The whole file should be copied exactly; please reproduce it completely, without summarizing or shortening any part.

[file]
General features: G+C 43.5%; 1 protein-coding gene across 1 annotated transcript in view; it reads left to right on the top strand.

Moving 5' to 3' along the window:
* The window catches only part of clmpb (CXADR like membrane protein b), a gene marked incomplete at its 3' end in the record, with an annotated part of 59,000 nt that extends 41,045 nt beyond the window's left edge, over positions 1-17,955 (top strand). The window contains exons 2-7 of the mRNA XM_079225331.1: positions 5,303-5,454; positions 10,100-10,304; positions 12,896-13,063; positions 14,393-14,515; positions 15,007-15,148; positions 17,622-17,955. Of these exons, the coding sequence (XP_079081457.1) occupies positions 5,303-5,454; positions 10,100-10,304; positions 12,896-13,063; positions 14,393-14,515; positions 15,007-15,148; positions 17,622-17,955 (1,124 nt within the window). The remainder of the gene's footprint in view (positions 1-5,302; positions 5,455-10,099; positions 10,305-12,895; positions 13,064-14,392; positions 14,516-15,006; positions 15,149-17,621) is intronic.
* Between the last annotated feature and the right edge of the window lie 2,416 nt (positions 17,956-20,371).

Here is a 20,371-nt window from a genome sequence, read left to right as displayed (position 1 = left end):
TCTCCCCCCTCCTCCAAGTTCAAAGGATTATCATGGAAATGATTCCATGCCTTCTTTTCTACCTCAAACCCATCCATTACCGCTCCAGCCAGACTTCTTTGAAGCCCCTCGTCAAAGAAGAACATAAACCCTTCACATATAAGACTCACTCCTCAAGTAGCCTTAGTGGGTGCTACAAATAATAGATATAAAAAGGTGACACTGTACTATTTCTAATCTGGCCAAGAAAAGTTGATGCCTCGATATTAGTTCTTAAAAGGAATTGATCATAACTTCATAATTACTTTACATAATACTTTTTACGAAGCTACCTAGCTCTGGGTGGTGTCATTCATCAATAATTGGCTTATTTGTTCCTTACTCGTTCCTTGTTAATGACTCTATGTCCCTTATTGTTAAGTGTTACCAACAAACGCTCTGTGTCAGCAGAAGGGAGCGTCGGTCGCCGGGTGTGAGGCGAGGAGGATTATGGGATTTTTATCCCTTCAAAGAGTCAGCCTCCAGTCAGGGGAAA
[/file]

General features: G+C 43.5%; 1 protein-coding gene across 1 annotated transcript in view; it reads left to right on the top strand.

Moving 5' to 3' along the window:
* The window catches only part of clmpb (CXADR like membrane protein b), a gene marked incomplete at its 3' end in the record, with an annotated part of 59,000 nt that extends 41,045 nt beyond the window's left edge, over positions 1-17,955 (top strand). The window contains exons 2-7 of the mRNA XM_079225331.1: positions 5,303-5,454; positions 10,100-10,304; positions 12,896-13,063; positions 14,393-14,515; positions 15,007-15,148; positions 17,622-17,955. Of these exons, the coding sequence (XP_079081457.1) occupies positions 5,303-5,454; positions 10,100-10,304; positions 12,896-13,063; positions 14,393-14,515; positions 15,007-15,148; positions 17,622-17,955 (1,124 nt within the window). The remainder of the gene's footprint in view (positions 1-5,302; positions 5,455-10,099; positions 10,305-12,895; positions 13,064-14,392; positions 14,516-15,006; positions 15,149-17,621) is intronic.
* Between the last annotated feature and the right edge of the window lie 2,416 nt (positions 17,956-20,371).

Here is a 20,371-nt window from a genome sequence, read left to right as displayed (position 1 = left end):
TCTCCCCCCTCCTCCAAGTTCAAAGGATTATCATGGAAATGATTCCATGCCTTCTTTTCTACCTCAAACCCATCCATTACCGCTCCAGCCAGACTTCTTTGAAGCCCCTCGTCAAAGAAGAACATAAACCCTTCACATATAAGACTCACTCCTCAAGTAGCCTTAGTGGGTGCTACAAATAATAGATATAAAAAGGTGACACTGTACTATTTCTAATCTGGCCAAGAAAAGTTGATGCCTCGATATTAGTTCTTAAAAGGAATTGATCATAACTTCATAATTACTTTACATAATACTTTTTACGAAGCTACCTAGCTCTGGGTGGTGTCATTCATCAATAATTGGCTTATTTGTTCCTTACTCGTTCCTTGTTAATGACTCTATGTCCCTTATTGTTAAGTGTTACCAACAAACGCTCTGTGTCAGCAGAAGGGAGCGTCGGTCGCCGGGTGTGAGGCGAGGAGGATTATGGGATTTTTATCCCTTCAAAGAGTCAGCCTCCAGTCAGGGGAAA